If your teen has broken your trust or you have broken hers, rebuilding a trusting relationship is difficult. The key is to learn how to build trust, which can only be done if you and your teen are willing to openly discuss your issues and create a plan that will help you deal with your teen’s trust issues.
Let go of your fear, advises the Alabama Cooperative Extension System. You might fear that your teen will not make sound decisions and end up hurt or in trouble. Your teen might fear that you will try to control his life and leave him without any freedom. By allowing your fears to control you, you both lose trust in one another. Let go of your fears by discussing what you expect out of one another. For example, if your teen feels you won't let him have the freedom to make his own decisions, chances are he won’t trust you enough to help when he needs it. You need to make your expectations and the consequences for his bad choices clear and stick to them to help build trust.
Create an action plan, advises the Aspen Education Group. If you tell your teen that you will trust her when she starts behaving like someone her age should, you aren’t telling her anything. Instead, you should be specific about what will cause you to trust her again, such as meeting curfew, earning good grades, eschewing drugs and alcohol, and not breaking any rules.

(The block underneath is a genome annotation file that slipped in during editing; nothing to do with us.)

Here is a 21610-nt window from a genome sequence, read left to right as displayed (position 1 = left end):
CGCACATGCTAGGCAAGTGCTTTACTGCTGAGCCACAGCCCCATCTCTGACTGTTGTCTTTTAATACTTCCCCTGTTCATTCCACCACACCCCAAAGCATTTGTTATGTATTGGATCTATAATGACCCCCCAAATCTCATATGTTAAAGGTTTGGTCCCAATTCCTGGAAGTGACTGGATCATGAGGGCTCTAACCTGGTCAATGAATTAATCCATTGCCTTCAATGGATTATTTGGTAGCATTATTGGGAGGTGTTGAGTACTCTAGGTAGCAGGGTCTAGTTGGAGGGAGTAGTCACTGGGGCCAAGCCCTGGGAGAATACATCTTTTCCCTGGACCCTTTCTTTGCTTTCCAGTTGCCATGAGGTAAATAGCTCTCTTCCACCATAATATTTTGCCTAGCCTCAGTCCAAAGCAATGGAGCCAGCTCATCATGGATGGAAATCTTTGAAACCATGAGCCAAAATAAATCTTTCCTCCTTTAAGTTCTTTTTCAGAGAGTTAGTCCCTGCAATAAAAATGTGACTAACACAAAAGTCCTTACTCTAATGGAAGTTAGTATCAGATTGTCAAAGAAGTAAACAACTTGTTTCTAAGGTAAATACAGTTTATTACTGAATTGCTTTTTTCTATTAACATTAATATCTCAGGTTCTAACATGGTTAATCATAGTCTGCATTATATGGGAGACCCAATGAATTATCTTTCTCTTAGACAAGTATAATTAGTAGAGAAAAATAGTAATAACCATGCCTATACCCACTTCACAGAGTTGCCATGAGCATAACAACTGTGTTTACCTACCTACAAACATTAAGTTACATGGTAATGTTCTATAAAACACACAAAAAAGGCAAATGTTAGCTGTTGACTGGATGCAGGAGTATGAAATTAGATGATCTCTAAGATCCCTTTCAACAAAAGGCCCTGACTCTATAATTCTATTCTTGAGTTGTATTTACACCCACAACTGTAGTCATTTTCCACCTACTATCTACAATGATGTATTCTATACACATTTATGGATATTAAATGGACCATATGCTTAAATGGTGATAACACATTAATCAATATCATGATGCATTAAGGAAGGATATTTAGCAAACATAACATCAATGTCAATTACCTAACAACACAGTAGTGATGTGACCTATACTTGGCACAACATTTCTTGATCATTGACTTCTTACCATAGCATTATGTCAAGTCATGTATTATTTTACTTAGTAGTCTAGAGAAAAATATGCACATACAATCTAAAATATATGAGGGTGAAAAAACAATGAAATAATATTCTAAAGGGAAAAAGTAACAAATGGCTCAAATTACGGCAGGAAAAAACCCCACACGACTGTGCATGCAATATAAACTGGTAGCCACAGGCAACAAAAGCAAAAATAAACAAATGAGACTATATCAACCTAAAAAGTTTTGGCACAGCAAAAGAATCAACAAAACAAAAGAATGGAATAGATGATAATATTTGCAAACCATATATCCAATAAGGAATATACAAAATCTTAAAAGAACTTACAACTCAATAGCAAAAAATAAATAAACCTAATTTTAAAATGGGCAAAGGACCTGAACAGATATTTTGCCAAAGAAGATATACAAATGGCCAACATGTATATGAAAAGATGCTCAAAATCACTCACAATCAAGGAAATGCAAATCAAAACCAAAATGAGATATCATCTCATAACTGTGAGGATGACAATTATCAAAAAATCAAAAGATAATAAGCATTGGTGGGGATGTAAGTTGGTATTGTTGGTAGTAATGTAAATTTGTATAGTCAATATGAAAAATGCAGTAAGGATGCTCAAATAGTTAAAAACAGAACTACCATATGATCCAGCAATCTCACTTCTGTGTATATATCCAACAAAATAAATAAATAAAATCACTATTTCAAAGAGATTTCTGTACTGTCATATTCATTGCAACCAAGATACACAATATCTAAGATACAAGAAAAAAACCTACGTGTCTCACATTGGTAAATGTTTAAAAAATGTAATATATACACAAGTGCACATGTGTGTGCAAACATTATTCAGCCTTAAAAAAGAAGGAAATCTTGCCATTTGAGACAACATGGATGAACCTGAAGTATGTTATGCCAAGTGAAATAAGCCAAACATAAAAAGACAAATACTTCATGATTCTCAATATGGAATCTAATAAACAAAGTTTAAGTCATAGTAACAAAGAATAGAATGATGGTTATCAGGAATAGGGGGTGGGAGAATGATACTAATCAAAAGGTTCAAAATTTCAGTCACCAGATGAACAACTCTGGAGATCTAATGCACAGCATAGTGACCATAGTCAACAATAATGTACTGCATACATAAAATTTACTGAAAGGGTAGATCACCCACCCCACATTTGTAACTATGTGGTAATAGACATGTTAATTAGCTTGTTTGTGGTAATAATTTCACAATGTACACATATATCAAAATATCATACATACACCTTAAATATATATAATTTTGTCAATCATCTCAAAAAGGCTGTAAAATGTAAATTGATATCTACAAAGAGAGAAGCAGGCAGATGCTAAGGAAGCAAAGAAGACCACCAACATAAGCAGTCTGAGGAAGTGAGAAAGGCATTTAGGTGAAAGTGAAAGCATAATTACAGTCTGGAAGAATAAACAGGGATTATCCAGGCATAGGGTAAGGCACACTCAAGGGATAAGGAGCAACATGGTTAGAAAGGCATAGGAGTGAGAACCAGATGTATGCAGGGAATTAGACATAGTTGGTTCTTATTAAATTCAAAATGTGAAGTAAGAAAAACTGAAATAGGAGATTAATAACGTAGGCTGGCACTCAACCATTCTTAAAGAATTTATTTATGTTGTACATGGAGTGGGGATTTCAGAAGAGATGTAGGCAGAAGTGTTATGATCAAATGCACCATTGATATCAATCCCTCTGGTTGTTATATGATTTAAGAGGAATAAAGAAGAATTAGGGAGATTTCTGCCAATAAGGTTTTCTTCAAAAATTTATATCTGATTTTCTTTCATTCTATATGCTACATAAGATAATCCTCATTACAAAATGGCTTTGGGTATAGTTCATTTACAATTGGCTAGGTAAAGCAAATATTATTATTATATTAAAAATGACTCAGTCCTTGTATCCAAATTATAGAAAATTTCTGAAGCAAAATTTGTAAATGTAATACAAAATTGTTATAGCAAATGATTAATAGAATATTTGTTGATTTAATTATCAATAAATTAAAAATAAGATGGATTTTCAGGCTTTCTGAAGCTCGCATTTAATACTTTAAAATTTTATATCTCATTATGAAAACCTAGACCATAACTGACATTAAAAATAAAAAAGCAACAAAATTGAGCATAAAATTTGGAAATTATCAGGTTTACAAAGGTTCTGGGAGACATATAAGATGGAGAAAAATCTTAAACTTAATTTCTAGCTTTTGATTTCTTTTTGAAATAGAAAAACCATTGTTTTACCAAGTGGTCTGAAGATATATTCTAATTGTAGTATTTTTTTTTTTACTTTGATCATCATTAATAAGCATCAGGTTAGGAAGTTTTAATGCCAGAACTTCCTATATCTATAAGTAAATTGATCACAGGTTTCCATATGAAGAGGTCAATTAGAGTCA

Ignore pressure to trust your teen when you know you cannot, advises the Alabama Cooperative Extension System. For example, if your teen asks whether she can go to an unsupervised party at her college friend’s apartment, do not let her play the trust card and pressure you into letting her go. Be frank about not trusting her to be in a circumstance where no adults are watching out for her safety, where drugs and alcohol might be present and where several opportunities exist for her to be taken advantage of. Explain to her that this is an example of the kind of trust issue that you are not willing to test.